See related essaysSee related essays

Related GCSE Law essays

  1. Marked by a teacher

    Police powers

    4 star(s)

    Secondly, the assault Tyrone received from the officer is unlawful because he was not about to commit an offence or in attempt to escape from a crime. Even though it was late at night, he has the right to refuse such an unlawful arrest because the officer did not provide reasons.

  2. Worlds Apart: Orientalism, Antifeminism, and Heresy in Chaucer's Man of Law's Tale

    find a place for it within the "family of Christian error," to present it as an erroneous faith that Christians could see only as a perversion of their own truth. In particular, Islam's denial of Christ's divinity was considered the most blasphemous part of its heretical falsehood.

  1. Criminal Law (Offences against the person) - revision notes

    Eventually the courts decided that s18 GBH could be committed recklessly providing that the defendant was resisting lawful apprehension. R v Morrison 1989 - Resisted arrest when trying to escape form the police. He escaped through a window. The police officer cut herself.

  2. To what extent has the Human Rights Act 1998 strengthened the rule of law ...

    In particular, it has long since been argued that the rule of law reflects fundamental rights and liberties of citizens and therefore constrains action which adversely affects these rights and liberties. Dworkin argues that the concepts of the formal rule of law and substantive justice are, figuratively speaking, two sides of the same coin.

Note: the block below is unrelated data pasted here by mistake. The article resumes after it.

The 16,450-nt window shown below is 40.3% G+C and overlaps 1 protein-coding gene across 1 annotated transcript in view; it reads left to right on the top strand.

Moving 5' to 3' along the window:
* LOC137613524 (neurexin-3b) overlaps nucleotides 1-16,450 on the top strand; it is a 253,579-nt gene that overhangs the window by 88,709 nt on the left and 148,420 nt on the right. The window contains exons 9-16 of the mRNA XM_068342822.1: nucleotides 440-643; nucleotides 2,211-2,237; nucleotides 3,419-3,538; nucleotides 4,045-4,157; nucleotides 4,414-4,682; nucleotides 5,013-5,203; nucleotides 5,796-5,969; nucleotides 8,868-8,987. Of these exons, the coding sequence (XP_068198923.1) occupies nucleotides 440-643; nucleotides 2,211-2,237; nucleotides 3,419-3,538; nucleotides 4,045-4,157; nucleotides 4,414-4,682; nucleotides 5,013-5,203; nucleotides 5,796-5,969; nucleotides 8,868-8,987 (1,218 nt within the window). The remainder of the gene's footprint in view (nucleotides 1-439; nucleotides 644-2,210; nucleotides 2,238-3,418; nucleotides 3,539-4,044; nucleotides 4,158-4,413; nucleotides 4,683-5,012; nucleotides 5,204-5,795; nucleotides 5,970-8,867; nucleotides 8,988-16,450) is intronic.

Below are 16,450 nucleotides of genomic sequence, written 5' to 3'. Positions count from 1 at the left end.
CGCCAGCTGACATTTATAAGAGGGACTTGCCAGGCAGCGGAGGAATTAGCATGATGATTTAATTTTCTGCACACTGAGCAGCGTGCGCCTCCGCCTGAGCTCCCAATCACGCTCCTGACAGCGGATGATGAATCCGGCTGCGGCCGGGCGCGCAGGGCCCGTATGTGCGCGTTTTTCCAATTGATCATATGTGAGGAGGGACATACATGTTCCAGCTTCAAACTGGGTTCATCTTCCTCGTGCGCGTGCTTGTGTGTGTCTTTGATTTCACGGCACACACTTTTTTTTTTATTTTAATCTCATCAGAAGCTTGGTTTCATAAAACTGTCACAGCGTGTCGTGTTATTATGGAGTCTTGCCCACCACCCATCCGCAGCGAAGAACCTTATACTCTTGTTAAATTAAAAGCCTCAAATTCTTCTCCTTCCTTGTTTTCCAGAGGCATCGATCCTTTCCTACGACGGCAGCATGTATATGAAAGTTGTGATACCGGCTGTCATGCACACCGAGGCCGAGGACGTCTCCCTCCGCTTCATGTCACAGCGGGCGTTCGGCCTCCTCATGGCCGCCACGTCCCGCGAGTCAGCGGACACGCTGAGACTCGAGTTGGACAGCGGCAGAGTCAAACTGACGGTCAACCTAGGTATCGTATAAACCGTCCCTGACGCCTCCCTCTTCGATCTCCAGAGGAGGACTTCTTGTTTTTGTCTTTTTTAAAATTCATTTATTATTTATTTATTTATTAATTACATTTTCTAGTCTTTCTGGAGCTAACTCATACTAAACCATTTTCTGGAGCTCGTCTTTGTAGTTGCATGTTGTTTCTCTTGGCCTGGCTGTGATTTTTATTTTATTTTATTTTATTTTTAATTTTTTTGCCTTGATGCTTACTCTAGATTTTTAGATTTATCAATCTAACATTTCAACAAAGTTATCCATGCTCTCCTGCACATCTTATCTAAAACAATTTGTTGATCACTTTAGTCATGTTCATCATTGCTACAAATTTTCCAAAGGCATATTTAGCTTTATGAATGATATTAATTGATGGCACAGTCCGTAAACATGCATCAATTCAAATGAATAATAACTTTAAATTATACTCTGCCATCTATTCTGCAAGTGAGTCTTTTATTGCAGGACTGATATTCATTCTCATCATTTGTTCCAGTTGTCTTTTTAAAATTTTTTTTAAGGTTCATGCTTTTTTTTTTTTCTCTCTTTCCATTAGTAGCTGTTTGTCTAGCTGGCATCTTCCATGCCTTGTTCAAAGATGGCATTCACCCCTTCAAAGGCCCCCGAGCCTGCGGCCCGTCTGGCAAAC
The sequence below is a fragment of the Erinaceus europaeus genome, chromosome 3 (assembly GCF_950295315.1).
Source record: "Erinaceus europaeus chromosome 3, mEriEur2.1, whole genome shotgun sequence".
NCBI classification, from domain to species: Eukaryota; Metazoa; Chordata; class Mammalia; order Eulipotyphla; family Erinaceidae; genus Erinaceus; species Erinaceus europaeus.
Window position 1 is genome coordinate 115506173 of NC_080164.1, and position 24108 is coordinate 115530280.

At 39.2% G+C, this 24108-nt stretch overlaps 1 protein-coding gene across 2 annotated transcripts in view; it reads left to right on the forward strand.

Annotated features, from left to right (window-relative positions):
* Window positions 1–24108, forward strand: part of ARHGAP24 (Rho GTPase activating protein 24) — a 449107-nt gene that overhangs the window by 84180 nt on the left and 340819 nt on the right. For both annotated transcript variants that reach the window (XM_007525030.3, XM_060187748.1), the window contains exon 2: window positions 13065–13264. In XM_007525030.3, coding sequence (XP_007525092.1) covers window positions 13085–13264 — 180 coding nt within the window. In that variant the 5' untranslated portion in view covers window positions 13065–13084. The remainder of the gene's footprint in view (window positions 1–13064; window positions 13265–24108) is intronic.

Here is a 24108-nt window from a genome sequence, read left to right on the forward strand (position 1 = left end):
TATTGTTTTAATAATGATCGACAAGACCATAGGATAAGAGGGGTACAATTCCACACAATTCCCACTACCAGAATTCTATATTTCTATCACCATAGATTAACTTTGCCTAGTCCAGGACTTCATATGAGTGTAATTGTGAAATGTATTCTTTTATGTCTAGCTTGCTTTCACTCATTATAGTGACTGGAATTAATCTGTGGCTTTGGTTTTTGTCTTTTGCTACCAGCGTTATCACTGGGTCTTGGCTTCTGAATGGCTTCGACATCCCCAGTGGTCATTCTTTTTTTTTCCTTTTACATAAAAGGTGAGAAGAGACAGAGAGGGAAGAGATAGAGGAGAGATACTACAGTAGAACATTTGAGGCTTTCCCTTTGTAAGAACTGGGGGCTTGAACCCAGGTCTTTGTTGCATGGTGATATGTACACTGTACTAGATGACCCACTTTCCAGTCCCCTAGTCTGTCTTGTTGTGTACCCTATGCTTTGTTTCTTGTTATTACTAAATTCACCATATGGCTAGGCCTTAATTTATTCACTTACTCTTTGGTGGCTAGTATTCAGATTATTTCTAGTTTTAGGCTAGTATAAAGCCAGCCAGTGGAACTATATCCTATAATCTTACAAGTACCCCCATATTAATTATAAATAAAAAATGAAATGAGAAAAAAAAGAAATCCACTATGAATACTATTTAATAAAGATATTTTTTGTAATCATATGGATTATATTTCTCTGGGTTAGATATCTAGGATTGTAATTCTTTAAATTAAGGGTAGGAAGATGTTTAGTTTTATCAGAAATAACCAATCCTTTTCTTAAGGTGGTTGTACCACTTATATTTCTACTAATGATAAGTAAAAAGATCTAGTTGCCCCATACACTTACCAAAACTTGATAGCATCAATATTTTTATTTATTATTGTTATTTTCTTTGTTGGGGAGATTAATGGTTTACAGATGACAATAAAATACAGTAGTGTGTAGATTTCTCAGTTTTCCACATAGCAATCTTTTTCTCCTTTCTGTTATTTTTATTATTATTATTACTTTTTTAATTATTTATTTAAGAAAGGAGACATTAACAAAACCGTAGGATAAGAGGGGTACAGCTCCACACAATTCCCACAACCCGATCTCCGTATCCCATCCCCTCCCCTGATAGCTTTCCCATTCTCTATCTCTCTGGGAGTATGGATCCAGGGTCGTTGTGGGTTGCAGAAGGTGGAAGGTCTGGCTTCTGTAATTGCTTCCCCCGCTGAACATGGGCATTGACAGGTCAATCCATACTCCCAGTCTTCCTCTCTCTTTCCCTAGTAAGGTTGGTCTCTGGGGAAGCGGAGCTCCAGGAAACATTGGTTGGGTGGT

1. The Law Relating to Negotiable Instruments

    holder before maturity that he has no fixed residence, and that he will call in a few days to see if the bill has been paid by the acceptor. 2. When the drawer has countermanded payment. This is so because he has made it impossible for the holder to obtain payment.

  2. prisoners rights

    group after his release from jail finally, as the visits continue the personal relationship during the term of imprisonment, which brings about a psychological communion between him and other members of the family. As to visits by professionals, i.e. the lawyer, the same has to be guaranteed to the required

  1. Explain how constitutional conventions differ from laws and discuss, with the use of examples, ...

    courts: "the very name 'convention' is a negation of a right of action at law."6 Although this is the main distinction between laws and conventions, is it clear what enforcement signifies? In accordance with The Longman Dictionary of Contemporary English to enforce is "to make people obey a rule of

  2. Discuss the Importance of the Doctrine of Supremacy

    to ensure fulfilment of their obligations arising out of the EEC Treaty.4 Furthermore: The pre-eminence of Community law is confirmed by Article [249] which prescribes that Community regulations have an "obligatory" value and are "directly applicable within each Member State."

  • Over 160,000 pieces
    of student written work
  • Annotated by
    experienced teachers
  • Ideas and feedback to
    improve your own work